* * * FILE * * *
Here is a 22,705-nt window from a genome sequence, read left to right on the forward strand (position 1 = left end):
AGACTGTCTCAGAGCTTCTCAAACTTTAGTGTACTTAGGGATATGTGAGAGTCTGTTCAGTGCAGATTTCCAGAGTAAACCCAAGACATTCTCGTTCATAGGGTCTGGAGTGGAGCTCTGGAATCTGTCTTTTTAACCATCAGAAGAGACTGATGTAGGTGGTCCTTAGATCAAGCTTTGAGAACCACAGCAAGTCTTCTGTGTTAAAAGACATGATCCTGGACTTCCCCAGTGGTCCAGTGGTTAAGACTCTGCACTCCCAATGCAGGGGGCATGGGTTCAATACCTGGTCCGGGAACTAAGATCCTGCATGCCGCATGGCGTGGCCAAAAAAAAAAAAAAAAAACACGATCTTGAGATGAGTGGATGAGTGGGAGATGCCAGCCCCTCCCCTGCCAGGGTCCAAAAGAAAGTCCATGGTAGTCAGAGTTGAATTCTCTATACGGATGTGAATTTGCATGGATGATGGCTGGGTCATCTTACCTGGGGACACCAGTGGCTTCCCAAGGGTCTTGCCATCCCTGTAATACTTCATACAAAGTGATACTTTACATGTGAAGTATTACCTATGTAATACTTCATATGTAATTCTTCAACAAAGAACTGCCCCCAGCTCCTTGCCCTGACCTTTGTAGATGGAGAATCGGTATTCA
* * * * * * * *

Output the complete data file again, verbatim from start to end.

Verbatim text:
Here is a 22,705-nt window from a genome sequence, read left to right on the forward strand (position 1 = left end):
AGACTGTCTCAGAGCTTCTCAAACTTTAGTGTACTTAGGGATATGTGAGAGTCTGTTCAGTGCAGATTTCCAGAGTAAACCCAAGACATTCTCGTTCATAGGGTCTGGAGTGGAGCTCTGGAATCTGTCTTTTTAACCATCAGAAGAGACTGATGTAGGTGGTCCTTAGATCAAGCTTTGAGAACCACAGCAAGTCTTCTGTGTTAAAAGACATGATCCTGGACTTCCCCAGTGGTCCAGTGGTTAAGACTCTGCACTCCCAATGCAGGGGGCATGGGTTCAATACCTGGTCCGGGAACTAAGATCCTGCATGCCGCATGGCGTGGCCAAAAAAAAAAAAAAAAAACACGATCTTGAGATGAGTGGATGAGTGGGAGATGCCAGCCCCTCCCCTGCCAGGGTCCAAAAGAAAGTCCATGGTAGTCAGAGTTGAATTCTCTATACGGATGTGAATTTGCATGGATGATGGCTGGGTCATCTTACCTGGGGACACCAGTGGCTTCCCAAGGGTCTTGCCATCCCTGTAATACTTCATACAAAGTGATACTTTACATGTGAAGTATTACCTATGTAATACTTCATATGTAATTCTTCAACAAAGAACTGCCCCCAGCTCCTTGCCCTGACCTTTGTAGATGGAGAATCGGTATTCA